Stay the course?

2012-03-20 11:18



Stay the course?

Reader question:

Please explain “stay the course” in this sentence: “You can reach long-term goals if you stay the course.”

My comments:

In other words, if you go the distance you may win.

Go the distance? Yes, go the full distance, not quitting midway.

Take the “course” as the course of a river. The river zigzags its way from the mountains to the sea. Or the course of a car race, or horse race, or a running race, such as the marathon.

Indeed, the marathon race is a good example of why it is important to “stay the race”. Unlike the 60-meter dash, which runs along a straight line, the marathon has a distance of 42.195 kilometers, covering different terrains. Like it is with the course of a river, the marathon has its twists and turns, sometimes over flat and smooth territory, sometimes over the hilly and the rough – at least that was the case in olden times when the race was run in the country. Even today, with the race run in the city on asphalt, the marathon course may still consist of slopes and sharp turns.

At any rate, the course is so long and tortuous that it is impossible to predict its degree of difficulty from the onset.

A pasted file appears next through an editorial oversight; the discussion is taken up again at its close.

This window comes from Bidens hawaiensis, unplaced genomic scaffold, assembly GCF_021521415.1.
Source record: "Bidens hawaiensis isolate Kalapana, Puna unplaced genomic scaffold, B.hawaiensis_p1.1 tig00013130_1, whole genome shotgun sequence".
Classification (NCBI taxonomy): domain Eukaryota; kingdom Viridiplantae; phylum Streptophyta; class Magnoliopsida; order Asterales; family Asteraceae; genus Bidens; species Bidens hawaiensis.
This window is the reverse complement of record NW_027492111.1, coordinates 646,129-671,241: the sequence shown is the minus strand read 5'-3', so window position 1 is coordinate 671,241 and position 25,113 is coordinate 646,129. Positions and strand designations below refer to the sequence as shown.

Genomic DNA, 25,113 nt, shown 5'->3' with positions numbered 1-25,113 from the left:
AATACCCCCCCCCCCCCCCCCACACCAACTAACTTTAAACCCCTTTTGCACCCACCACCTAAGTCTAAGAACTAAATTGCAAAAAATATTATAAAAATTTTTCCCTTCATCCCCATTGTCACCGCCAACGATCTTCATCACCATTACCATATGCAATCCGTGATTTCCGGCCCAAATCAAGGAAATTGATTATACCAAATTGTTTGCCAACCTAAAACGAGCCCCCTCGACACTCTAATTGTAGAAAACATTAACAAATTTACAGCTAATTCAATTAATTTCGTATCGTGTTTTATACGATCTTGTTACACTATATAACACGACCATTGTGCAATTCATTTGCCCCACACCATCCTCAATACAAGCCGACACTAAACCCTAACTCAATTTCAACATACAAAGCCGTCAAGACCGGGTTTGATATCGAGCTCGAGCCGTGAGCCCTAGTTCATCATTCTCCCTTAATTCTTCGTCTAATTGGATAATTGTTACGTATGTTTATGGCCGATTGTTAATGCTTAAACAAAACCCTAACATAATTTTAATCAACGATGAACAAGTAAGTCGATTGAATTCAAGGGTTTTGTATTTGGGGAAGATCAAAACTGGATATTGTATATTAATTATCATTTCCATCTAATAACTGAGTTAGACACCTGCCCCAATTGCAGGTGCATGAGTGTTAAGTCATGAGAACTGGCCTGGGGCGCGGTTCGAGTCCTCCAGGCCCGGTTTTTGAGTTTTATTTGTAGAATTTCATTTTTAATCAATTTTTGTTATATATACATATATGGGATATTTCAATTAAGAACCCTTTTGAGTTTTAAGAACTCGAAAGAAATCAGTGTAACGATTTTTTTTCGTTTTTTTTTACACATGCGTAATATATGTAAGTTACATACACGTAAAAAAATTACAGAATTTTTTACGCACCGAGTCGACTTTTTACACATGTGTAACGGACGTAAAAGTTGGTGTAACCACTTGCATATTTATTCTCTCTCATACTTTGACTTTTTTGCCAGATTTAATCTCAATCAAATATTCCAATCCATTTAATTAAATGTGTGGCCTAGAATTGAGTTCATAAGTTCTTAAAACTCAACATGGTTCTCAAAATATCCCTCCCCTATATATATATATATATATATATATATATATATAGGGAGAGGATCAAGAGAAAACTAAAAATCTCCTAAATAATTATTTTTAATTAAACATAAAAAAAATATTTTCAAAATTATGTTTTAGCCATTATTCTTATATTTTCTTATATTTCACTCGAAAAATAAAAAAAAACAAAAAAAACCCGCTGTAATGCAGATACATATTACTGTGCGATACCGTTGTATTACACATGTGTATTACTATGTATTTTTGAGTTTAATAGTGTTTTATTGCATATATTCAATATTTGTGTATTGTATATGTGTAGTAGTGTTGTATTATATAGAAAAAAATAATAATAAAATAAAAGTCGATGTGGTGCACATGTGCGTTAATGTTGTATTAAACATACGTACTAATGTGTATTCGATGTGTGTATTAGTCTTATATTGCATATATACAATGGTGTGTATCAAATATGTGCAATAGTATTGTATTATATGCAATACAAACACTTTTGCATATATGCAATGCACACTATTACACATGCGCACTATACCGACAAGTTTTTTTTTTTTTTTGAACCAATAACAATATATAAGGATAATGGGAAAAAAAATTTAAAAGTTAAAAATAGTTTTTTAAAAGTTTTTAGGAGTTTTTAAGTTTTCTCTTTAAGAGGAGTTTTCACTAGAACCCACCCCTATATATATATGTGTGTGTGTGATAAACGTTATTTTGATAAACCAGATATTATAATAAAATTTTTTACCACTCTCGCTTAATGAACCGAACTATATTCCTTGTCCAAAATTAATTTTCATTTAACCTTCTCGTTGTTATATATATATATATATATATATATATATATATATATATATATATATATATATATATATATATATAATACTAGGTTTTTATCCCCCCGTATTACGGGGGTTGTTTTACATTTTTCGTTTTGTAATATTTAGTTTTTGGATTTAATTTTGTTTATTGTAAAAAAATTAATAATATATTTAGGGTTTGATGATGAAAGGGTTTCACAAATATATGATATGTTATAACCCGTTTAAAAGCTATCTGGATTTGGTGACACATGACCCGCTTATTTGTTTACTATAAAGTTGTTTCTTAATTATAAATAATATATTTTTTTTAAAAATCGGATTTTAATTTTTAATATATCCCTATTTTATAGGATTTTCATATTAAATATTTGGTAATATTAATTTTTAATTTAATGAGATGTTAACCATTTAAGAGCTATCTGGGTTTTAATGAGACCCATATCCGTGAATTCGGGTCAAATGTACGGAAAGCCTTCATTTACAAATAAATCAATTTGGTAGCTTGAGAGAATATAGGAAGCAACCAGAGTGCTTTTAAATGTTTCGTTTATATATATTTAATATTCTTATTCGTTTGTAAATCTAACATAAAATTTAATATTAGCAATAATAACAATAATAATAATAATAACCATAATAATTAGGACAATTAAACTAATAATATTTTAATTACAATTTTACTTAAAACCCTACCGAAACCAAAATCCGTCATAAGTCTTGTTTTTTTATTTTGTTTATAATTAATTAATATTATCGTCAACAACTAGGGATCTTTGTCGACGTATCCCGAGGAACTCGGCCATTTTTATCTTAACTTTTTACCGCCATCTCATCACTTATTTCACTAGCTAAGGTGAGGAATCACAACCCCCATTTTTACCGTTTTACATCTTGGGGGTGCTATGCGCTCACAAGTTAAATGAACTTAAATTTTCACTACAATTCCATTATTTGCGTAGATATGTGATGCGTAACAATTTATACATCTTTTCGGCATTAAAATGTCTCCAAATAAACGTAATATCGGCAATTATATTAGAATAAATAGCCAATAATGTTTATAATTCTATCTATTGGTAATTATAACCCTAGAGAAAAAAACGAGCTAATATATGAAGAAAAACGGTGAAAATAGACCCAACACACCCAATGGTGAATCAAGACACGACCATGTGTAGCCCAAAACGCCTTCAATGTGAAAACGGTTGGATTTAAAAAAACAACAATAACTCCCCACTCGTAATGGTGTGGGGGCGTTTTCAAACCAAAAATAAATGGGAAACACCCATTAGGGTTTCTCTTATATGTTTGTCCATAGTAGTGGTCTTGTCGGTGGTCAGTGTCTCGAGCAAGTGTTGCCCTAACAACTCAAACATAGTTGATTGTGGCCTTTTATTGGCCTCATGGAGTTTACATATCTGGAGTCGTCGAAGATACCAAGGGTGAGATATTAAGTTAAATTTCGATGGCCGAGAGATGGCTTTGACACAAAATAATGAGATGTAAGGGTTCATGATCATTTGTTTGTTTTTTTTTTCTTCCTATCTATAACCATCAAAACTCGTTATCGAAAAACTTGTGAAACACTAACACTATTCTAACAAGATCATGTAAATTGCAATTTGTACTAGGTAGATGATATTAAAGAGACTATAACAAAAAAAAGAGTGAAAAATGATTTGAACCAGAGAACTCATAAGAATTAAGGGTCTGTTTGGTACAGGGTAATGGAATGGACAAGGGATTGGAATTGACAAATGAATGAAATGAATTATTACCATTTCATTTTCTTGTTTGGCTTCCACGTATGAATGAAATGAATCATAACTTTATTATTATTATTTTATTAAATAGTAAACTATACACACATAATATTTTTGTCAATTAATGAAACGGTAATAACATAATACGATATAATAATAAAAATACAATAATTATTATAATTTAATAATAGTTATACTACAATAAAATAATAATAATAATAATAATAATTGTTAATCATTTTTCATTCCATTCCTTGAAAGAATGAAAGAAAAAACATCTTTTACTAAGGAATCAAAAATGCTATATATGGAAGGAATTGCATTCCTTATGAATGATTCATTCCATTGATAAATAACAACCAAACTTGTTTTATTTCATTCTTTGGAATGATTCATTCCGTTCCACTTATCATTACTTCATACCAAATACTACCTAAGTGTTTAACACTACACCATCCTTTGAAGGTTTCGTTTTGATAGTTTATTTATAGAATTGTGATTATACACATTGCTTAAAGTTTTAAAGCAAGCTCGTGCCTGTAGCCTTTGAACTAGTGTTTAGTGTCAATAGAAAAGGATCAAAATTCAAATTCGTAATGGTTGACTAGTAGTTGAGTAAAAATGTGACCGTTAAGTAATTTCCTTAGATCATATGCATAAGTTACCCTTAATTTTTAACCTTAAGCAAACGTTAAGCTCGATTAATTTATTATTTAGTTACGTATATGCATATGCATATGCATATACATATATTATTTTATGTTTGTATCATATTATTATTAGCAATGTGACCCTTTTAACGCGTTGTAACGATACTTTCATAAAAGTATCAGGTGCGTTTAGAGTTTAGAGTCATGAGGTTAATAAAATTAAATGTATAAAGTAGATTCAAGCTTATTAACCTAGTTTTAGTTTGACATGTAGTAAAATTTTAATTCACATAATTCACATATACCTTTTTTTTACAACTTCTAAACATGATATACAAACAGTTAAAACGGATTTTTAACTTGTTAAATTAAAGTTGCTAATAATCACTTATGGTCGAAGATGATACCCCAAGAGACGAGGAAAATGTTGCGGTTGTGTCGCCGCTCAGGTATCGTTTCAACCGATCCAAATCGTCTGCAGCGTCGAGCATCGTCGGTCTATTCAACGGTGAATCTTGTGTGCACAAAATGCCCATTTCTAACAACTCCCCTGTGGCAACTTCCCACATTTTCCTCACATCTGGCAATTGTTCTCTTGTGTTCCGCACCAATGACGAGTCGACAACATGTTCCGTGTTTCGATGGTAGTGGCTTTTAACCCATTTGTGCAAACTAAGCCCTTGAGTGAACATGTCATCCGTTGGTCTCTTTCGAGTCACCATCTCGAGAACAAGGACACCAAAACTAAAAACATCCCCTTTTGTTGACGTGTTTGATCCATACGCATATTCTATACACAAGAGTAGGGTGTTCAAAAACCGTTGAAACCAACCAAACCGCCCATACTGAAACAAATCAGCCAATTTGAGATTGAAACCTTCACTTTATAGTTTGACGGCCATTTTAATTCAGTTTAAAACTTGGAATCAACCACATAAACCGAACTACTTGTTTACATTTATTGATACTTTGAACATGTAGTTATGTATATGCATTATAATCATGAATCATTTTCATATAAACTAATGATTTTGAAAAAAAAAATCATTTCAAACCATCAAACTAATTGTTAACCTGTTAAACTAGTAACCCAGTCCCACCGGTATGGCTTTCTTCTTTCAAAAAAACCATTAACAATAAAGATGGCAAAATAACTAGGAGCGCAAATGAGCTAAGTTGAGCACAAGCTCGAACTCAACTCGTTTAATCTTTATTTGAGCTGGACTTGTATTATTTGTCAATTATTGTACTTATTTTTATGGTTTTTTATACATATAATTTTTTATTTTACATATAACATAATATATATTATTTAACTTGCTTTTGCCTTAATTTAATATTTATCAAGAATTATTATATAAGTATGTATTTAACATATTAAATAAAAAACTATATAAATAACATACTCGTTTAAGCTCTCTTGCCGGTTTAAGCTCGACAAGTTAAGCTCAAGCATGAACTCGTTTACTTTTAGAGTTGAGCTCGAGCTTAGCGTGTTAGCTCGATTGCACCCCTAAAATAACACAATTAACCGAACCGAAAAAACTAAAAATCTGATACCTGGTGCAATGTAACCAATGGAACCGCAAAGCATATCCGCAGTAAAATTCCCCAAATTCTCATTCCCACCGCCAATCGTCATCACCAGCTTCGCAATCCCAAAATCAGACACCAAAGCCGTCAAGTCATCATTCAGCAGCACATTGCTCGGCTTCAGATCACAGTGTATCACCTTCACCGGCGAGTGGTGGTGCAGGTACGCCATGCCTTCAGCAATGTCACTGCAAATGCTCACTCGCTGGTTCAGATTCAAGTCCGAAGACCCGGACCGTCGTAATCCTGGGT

Hence the advice for one to “stay the course”, i.e. to persevere.

Persevere, and that means keep doing what you do in spite of setbacks. There will be problems for in the marathon for different athletes. At the 20-km mark, for example, some may experience breathing difficulties, while others may be running out of legs. Some, finding the difficulties too painful to suppress, drop out. Others choose to persist and somehow, somewhere along the line, are able to get their wind back and get their legs under them again. These are ones who are able to finish the race. They are the ones who “stay the course.”

In short, he who stays the course does not quit in face of obstacles. He succeeds.

Alright, here are media examples of what happens when people stay, or quit, the course.

1. More than a month after the disaster that began sending oil streaming into the Gulf of Mexico, the energy industry is struggling to hold fast to its strategy that turned that region into a crucial part of the U.S. energy supply.

Executives from the top energy producers are calling for calm and expressing their sadness at the loss of life caused by the drilling rig explosion -- even as they double check their own operations and weigh the consequences of new, tighter government controls.

But the impact has been felt, and the giant companies that feed oil and gas to the world's largest energy consumer are for now staying the course and publicly saying they see little long-term change in their offshore drilling strategies.